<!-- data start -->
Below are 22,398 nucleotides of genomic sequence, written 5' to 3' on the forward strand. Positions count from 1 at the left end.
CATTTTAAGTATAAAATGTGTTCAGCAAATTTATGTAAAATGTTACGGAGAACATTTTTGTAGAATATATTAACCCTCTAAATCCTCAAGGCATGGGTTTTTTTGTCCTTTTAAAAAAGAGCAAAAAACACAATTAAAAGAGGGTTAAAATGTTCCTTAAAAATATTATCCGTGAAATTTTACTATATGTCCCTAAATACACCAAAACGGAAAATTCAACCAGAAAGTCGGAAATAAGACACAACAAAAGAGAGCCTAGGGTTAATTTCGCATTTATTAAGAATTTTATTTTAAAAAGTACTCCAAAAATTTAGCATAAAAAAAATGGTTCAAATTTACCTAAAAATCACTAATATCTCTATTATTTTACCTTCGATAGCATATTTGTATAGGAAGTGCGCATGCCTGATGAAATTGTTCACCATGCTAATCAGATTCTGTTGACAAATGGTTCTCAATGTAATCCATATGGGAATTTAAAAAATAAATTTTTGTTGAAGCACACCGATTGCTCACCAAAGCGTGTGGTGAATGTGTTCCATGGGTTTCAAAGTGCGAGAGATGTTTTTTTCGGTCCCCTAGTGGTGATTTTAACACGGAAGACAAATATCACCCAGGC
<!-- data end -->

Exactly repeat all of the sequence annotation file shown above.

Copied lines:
Below are 22,398 nucleotides of genomic sequence, written 5' to 3' on the forward strand. Positions count from 1 at the left end.
CATTTTAAGTATAAAATGTGTTCAGCAAATTTATGTAAAATGTTACGGAGAACATTTTTGTAGAATATATTAACCCTCTAAATCCTCAAGGCATGGGTTTTTTTGTCCTTTTAAAAAAGAGCAAAAAACACAATTAAAAGAGGGTTAAAATGTTCCTTAAAAATATTATCCGTGAAATTTTACTATATGTCCCTAAATACACCAAAACGGAAAATTCAACCAGAAAGTCGGAAATAAGACACAACAAAAGAGAGCCTAGGGTTAATTTCGCATTTATTAAGAATTTTATTTTAAAAAGTACTCCAAAAATTTAGCATAAAAAAAATGGTTCAAATTTACCTAAAAATCACTAATATCTCTATTATTTTACCTTCGATAGCATATTTGTATAGGAAGTGCGCATGCCTGATGAAATTGTTCACCATGCTAATCAGATTCTGTTGACAAATGGTTCTCAATGTAATCCATATGGGAATTTAAAAAATAAATTTTTGTTGAAGCACACCGATTGCTCACCAAAGCGTGTGGTGAATGTGTTCCATGGGTTTCAAAGTGCGAGAGATGTTTTTTTCGGTCCCCTAGTGGTGATTTTAACACGGAAGACAAATATCACCCAGGC